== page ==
Low blood pressure; fainting, sleepiness, metallic taste in the mouth

Rare Side Effects

Changes in the body's ability to adjust temperature, vision problems, sensitivity to sunlight, seizures.

Haloperidol may increase the blood levels of a hormone called prolactin.  Side effects of increased prolactin levels include females losing their period, production of breast milk and males losing their sex drive or possibly experiencing erectile problems.  Long term (months or years) of elevated prolactin can lead to osteoporosis or increased risk of bone fractures.

Serious Side Effects

Some people may develop muscle related side effects while taking haloperidol.  The technical terms for these are “extrapyramidal effects” (EPS) and “tardive dyskinesia” (TD).  Symptoms of EPS include restlessness, tremor, and stiffness.  TD symptoms include slow or jerky movements that one cannot control, often starting in the mouth with tongue rolling or chewing movements.  

All antipsychotics have been associated with the risk of sudden cardiac death due to an arrhythmia (irregular heart beat).  To minimize this risk, antipsychotic medications should be used in the smallest effective dose when the benefits outweigh the risks.  Your doctor may order an EKG to monitor for irregular heart-beat.

Neuroleptic malignant syndrome is a rare, life threatening adverse effect of antipsychotics which occurs in <1% of patients.  Symptoms include confusion, fever, extreme muscle stiffness, and sweating.  If any of these symptoms occur, contact your healthcare provider immediately.

Are There Any Risks Of Taking Loxapine For Long Periods Of Time?

Tardive dyskinesia (TD) is a side effect that develops with prolonged use of antipsychotics.  If you develop symptoms of TD, such as grimacing, sucking, and smacking of lips, or other movements that you cannot control, contact your healthcare provider immediately.  All patients taking either first or second generation antipsychotics should have an Abnormal Involuntary Movement Scale (AIMS) completed regularly by their healthcare provider to monitor for TD.  

All antipsychotics have been associated with the risk of sudden cardiac death due to an arrhythmia (irregular heart beat).  To minimize this risk, antipsychotic medications should be used in the smallest effective dose when the benefits outweigh the risks.  Your doctor may order an EKG to monitor for irregular heart beat.

Neuroleptic malignant syndrome is a rare, life threatening adverse effect of antipsychotics which occurs in <1% of patients.  Symptoms include confusion, fever, extreme muscle stiffness, and sweating.  If any of these symptoms occur, contact your healthcare provider immediately.

What Other Medications May Interact With Loxapine?

Other medications taken into the lungs may interfere with the effectiveness of the Adasuve aerosol formuation of loxapine.  You should check with your doctor if you also use any type of inhaler for asthma or COPD.

How Long Does It Take For Loxapine To Work?

It is very important to tell your doctor how you feel things are going during the first few weeks after you start taking loxapine. It will probably take several weeks to see big enough changes in your symptoms to decide if loxapine is the right medication for you.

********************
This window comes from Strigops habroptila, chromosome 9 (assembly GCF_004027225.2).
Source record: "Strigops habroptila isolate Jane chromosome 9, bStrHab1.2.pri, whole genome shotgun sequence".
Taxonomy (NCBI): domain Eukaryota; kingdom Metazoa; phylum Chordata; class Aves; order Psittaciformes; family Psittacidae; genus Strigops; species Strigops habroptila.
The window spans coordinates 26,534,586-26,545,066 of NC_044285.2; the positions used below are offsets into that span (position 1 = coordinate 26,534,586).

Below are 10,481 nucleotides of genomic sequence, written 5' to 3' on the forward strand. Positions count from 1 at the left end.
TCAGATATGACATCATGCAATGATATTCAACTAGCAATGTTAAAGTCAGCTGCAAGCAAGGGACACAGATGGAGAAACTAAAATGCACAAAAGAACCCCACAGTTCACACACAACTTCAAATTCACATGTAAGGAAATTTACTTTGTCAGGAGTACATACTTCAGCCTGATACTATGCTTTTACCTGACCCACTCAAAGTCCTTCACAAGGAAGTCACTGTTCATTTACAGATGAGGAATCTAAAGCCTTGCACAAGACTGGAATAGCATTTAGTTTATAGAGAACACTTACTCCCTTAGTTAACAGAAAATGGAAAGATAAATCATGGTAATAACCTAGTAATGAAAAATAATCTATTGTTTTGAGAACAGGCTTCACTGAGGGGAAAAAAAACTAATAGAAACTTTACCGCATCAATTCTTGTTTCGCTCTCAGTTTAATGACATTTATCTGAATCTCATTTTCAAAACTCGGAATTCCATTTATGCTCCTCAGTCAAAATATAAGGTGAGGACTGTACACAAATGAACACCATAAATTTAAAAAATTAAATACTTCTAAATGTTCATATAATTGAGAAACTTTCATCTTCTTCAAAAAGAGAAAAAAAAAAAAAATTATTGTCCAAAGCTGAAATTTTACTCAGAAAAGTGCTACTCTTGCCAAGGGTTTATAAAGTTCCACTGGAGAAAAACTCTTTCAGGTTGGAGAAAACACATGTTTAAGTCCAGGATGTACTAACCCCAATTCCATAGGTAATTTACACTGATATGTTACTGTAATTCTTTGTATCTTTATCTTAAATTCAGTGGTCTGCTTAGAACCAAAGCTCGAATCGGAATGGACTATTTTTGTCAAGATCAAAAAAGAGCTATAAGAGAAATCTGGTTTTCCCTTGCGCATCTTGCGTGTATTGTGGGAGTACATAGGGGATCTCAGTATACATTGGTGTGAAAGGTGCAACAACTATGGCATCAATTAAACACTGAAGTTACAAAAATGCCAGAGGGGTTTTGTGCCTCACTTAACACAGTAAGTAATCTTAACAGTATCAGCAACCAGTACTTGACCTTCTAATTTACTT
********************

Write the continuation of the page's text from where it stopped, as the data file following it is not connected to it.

Antipsychotic treatment is generally needed lifelong for persons with schizophrenia. Your doctor can best discuss the duration of treatment you need based on your symptoms and illness.

  • Hallucinations, disorganized thinking, and delusions may improve in the first 1-2 weeks
  • Sometimes these symptoms do not completely go away
  • Motivation and desire to be around other people can take at least 1-2 weeks to improve
  • Symptoms continue to get better the longer you take loxapine.
  • It may take 2-3 months before you get the full benefit of loxapine.

Provided by

College of Psychiatric and Neurologic Pharmacists

(June 2016)

 

Summary of FDA Black Box Warnings

Increased Mortality in Elderly Patients with Dementia Related Psychosis

  • Both first generation (typical) and second generation (atypical) antipsychotics are associated with an increased risk of mortality in elderly patients when used for dementia related psychosis.
  • Although there were multiple causes of death in studies, most deaths appeared to be due to cardiovascular causes (e.g. sudden cardiac death) or infection (e.g. pneumonia).
  • Antipsychotics are not indicated for the treatment of dementia-related psychosis.

Bronchospasm:

            Loxapine inhalation can cause bronchospasm that has the potential to lead to respiratory distress and arrest. Administer only in a registered enrolled healthcare facility with immediate access to on-site equipment and personnel trained to manage acute bronchospasm including advanced airway management (intubation and mechanical ventilation).

            Prior to administering loxapine inhalation, screen patients regarding a current diagnosis or history of asthma, COPD, or other lung diseases associated with bronchospasm, acute respiratory symptoms or signs, current use of medications used to treat airway disease and examine patients for respiratory abnormalities. Loxapine can cause sedation, which can mask the signs of bronchospasm.